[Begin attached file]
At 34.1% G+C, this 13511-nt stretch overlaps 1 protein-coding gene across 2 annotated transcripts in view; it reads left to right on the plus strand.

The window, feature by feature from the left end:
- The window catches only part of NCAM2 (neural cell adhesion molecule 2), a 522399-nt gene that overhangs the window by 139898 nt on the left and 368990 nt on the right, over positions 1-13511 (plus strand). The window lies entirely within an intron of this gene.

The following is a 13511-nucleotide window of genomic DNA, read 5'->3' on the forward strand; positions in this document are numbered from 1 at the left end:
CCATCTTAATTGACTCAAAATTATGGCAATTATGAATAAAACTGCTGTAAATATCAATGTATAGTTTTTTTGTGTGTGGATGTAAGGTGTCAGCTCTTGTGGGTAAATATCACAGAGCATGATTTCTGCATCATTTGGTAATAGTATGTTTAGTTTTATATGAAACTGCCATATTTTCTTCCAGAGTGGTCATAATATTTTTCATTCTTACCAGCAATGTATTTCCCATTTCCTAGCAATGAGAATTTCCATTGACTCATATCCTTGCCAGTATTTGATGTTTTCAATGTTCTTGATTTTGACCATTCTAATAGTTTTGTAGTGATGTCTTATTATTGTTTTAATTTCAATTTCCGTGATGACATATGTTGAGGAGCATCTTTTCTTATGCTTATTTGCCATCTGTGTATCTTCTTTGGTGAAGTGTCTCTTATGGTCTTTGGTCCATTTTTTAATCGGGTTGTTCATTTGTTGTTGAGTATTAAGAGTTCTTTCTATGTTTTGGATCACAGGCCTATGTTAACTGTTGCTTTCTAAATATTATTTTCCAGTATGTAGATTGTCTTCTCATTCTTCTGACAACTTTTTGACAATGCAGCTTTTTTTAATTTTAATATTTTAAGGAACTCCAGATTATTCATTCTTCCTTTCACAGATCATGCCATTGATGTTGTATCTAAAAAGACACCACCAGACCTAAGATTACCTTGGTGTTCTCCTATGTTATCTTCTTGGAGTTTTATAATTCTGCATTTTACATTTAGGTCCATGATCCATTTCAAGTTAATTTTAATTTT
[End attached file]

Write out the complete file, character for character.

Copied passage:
At 34.1% G+C, this 13511-nt stretch overlaps 1 protein-coding gene across 2 annotated transcripts in view; it reads left to right on the plus strand.

The window, feature by feature from the left end:
- The window catches only part of NCAM2 (neural cell adhesion molecule 2), a 522399-nt gene that overhangs the window by 139898 nt on the left and 368990 nt on the right, over positions 1-13511 (plus strand). The window lies entirely within an intron of this gene.

The following is a 13511-nucleotide window of genomic DNA, read 5'->3' on the forward strand; positions in this document are numbered from 1 at the left end:
CCATCTTAATTGACTCAAAATTATGGCAATTATGAATAAAACTGCTGTAAATATCAATGTATAGTTTTTTTGTGTGTGGATGTAAGGTGTCAGCTCTTGTGGGTAAATATCACAGAGCATGATTTCTGCATCATTTGGTAATAGTATGTTTAGTTTTATATGAAACTGCCATATTTTCTTCCAGAGTGGTCATAATATTTTTCATTCTTACCAGCAATGTATTTCCCATTTCCTAGCAATGAGAATTTCCATTGACTCATATCCTTGCCAGTATTTGATGTTTTCAATGTTCTTGATTTTGACCATTCTAATAGTTTTGTAGTGATGTCTTATTATTGTTTTAATTTCAATTTCCGTGATGACATATGTTGAGGAGCATCTTTTCTTATGCTTATTTGCCATCTGTGTATCTTCTTTGGTGAAGTGTCTCTTATGGTCTTTGGTCCATTTTTTAATCGGGTTGTTCATTTGTTGTTGAGTATTAAGAGTTCTTTCTATGTTTTGGATCACAGGCCTATGTTAACTGTTGCTTTCTAAATATTATTTTCCAGTATGTAGATTGTCTTCTCATTCTTCTGACAACTTTTTGACAATGCAGCTTTTTTTAATTTTAATATTTTAAGGAACTCCAGATTATTCATTCTTCCTTTCACAGATCATGCCATTGATGTTGTATCTAAAAAGACACCACCAGACCTAAGATTACCTTGGTGTTCTCCTATGTTATCTTCTTGGAGTTTTATAATTCTGCATTTTACATTTAGGTCCATGATCCATTTCAAGTTAATTTTAATTTT